McLean Summer Program Turning High School Students into Entrepreneurs

Inaugural weeklong program helped develop leadership and creativity

Terrius Harris and Albert Ball learn yoga in the grove.

Terrius Harris and Albert Ball learn yoga in the Grove.

OXFORD, Miss. – Twelve high school students from across Mississippi gained exposure to innovative problem-solving skills by participating in an entrepreneurial leadership program at the University of Mississippi.

The inaugural class of the McLean Entrepreneurial Leadership Program, or MELP, met May 29-June 3 on the Oxford campus. The weeklong series of activities was sponsored by UM’s McLean Institute for Public Service and Community Engagement in partnership with the Office of Pre-College Programs.

Terrius Harris and Ryan Snow, innovation scholars with the McLean Institute’s Catalyzing Entrepreneurship and Economic Development initiative, were instrumental in planning and facilitating the program.

“In this first summer, we sought to introduce an initial cohort of students from around the state to the entrepreneurial approaches to addressing pressing community needs,” said Albert Nylander, director of the McLean Institute and a professor of sociology.

“Our initial assessment indicates that at the beginning of the week, only one student believed that he or she could become an entrepreneur. By week’s end, the overwhelming majority of participants believed they had the potential to become entrepreneurs.”

MELP was structured to cultivate an innovative approach to solving problems that students identified in their communities. Throughout the week, participants studied principles of entrepreneurship, data and demographics, environmental sustainability, and health and wellness through readings, lectures from UM faculty and staff, and field trips to meet with community leaders.

Snow, of Summerville, South Carolina, and Harris, of Eagle River, Alaska, reflected on their experiences planning and leading the program.

“I am excited to see this program develop into a statewide initiative,” Snow said. “As I begin my next phase of involvement with the McLean Institute as a graduate innovation fellow, I intend to continue the work of MELP by working with the students to implement the projects they planned during the program.”

Working with students in the inaugural MELP program has been rewarding, Harris said.

“This program attracted high-caliber high school students from across Mississippi,” he said. “I believe we’re off to a great start and on the verge of something truly significant for our state’s economic growth and community development.”

MELP’s first-year goal was to pilot a scalable and replicable program that will stimulate an entrepreneurial interest among high school students that can be utilized to solve community and state problems through community engagement.

“With entrepreneurial problem-solving as the central focus of the week, students were required to complete a weeklong project with the goal of generating an actionable plan to address a community challenge,” said Zack Grossenbacher, another innovation fellow in the McLean Institute. “This project was developed in conjunction with faculty and community members with the intention of allowing students to actively practice the skills that they acquired throughout the week.”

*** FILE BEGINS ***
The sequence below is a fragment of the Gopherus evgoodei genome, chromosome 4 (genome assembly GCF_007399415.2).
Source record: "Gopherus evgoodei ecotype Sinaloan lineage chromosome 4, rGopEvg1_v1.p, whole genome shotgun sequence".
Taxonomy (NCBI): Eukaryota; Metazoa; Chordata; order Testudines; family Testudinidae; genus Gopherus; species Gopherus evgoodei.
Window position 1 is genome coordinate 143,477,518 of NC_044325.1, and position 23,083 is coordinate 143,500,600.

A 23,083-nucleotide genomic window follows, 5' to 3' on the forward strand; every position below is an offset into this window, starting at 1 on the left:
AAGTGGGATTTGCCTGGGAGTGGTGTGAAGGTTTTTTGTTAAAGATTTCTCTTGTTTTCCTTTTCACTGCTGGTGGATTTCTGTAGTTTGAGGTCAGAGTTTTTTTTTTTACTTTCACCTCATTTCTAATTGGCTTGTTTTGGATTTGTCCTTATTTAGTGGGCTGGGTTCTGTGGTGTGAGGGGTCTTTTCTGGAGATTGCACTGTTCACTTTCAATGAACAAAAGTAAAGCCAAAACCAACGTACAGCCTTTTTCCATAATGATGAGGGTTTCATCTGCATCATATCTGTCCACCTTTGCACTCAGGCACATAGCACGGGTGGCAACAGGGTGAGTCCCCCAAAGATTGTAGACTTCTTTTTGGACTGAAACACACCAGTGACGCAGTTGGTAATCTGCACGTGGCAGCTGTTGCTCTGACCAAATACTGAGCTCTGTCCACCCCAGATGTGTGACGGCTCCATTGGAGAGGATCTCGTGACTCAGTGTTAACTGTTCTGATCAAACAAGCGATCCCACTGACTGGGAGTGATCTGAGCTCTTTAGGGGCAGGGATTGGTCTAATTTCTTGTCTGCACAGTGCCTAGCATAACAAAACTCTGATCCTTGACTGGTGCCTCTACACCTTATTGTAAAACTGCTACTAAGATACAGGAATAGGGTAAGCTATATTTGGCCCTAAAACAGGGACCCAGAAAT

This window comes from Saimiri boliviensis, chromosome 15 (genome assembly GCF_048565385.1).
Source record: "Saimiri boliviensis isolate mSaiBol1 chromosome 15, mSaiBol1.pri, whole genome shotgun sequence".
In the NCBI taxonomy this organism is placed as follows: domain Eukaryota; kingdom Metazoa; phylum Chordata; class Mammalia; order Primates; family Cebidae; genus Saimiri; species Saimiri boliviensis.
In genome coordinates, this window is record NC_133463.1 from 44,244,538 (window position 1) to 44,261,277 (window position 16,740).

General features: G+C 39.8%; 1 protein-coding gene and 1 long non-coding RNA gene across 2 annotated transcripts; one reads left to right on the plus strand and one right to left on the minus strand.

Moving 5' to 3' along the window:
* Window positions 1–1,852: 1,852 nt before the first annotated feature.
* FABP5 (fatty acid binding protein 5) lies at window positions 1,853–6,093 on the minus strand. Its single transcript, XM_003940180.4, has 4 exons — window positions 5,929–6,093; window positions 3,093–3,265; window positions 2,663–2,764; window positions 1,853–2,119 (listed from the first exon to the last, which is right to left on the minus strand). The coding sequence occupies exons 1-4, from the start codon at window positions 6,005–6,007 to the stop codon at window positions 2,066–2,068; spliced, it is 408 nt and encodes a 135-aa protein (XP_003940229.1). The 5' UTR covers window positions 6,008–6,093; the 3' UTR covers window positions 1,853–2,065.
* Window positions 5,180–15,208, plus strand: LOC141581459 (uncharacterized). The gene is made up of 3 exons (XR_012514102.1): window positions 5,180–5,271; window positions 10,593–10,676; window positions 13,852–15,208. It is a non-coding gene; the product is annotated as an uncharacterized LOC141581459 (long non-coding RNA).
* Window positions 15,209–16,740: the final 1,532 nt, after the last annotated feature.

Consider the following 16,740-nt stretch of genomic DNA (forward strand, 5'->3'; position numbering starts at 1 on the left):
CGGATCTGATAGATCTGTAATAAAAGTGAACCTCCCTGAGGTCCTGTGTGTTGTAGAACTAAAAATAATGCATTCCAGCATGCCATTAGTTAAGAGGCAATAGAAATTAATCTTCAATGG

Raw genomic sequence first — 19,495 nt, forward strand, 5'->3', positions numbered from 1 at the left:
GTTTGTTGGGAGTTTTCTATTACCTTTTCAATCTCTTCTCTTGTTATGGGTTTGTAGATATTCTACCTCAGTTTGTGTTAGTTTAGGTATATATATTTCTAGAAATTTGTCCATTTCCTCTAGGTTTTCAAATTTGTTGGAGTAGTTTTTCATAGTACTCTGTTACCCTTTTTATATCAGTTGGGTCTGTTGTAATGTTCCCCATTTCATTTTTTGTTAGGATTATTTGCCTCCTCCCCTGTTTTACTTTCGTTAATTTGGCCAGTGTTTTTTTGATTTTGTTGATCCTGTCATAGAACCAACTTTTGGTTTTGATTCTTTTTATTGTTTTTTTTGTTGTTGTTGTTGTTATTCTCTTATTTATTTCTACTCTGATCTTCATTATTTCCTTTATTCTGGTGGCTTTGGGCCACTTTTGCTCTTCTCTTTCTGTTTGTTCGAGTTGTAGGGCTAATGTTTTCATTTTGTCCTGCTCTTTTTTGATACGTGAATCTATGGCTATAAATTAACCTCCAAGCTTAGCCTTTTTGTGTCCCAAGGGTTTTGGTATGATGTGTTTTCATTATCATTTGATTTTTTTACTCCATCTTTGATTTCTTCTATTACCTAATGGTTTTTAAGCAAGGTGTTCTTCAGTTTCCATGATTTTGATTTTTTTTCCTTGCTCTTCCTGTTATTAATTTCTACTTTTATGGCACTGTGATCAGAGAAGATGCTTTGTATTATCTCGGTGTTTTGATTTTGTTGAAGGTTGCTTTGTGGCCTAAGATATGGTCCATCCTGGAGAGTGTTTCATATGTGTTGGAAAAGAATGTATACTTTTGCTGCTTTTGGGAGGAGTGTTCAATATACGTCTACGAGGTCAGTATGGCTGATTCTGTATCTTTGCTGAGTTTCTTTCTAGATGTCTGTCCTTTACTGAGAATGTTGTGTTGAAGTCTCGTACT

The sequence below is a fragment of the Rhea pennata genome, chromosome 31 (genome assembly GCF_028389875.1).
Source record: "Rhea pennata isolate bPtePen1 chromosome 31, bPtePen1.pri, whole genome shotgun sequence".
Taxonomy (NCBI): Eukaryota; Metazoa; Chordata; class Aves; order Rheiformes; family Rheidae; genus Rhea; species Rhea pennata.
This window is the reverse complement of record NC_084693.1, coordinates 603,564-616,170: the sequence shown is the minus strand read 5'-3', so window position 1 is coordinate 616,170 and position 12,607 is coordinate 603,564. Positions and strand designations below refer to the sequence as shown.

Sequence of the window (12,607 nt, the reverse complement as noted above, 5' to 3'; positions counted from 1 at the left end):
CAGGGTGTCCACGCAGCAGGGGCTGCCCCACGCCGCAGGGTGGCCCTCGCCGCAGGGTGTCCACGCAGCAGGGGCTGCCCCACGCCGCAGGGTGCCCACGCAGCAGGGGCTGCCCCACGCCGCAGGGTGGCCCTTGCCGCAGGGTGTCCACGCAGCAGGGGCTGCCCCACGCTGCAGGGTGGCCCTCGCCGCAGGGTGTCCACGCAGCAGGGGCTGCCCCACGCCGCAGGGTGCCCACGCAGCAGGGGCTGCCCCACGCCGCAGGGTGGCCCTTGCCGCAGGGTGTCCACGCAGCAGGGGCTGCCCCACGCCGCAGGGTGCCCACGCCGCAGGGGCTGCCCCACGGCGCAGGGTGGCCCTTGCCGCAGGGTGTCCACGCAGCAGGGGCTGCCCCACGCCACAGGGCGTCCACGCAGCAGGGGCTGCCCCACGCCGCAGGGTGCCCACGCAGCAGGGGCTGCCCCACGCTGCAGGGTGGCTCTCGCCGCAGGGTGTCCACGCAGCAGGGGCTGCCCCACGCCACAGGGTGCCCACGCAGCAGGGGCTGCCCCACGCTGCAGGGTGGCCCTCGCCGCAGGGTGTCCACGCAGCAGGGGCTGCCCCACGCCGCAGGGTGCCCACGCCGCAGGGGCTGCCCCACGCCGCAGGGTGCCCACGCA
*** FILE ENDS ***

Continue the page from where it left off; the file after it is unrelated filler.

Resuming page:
The inaugural participants were Albert Ball and Ajene Buchanan, both of Oxford; Dylan Dickerson, Kyarria “Ari” Hardy, Tyteanna Wragg, Hailey Fox, Kendall Dawkins, Mister Clemmones and McKinley Ware, all of Newton; Abidemi “Titi” Ayegbaroju and Jimeya Mayes, both of Greenwood; and Baylea Brown of Magee. All enter the 10th, 11th or 12th grade in the fall.

Several of the students weighed in on their expectations versus their experiences. Ayegbarojou said she had a particularly emotional moment during a session at the Robert C. Khayat Law Center.

“They asked us to share what we value the most, and I discovered what I value most is myself,” the Greenwood High School sophomore said. “I also found out that in order to be a good leader, you must first be a good follower. And that you must have no fear of failure in order to succeed.”

Brown said she thought she’d feel disconnected and isolated from the others during the week.

“Instead, I found we all made a great connection and learned how well we can communicate,” said the junior from Magee High School. “By sharing like we did, we each built one another up.”

Dickerson, a sophomore at Newton High School, said he was expecting “a bunch of boring meetings.”

“But, that’s not what happened at all,” he said. “Everything and everyone has been wonderful. I hope we all get to return if they do this again next year.”

As followup, the McLean Institute conducted exit interviews and had students fill out surveys to evaluate the program. When asked to define the term “entrepreneurship,” one student responded with “having the courage to speak up about a problem and make a plan to fix it and follow through with your plan.”

The goal of MELP was to bring about this type of inspired and innovative thinking, said J.R. Love, project manager for the Catalyzing Entrepreneurship and Economic Development initiative.

“Thanks to our CEED students, program partners and the students who joined us this week, we have come together to learn from one another and join forces to address pressing social and economic problems in Mississippi,” Love said. “I am optimistic that we can expand this program in the future and develop a network of partnerships across the state that will impact quality of life in Mississippi.”

Besides support from the Office of Pre-College Programs, other MELP partners included the Center for Population Studies, Office of Sustainability, RebelWell, the UM Food Bank, Square Books in Oxford and Home Place Pastures in Como.

To learn more about the McLean Institute, visit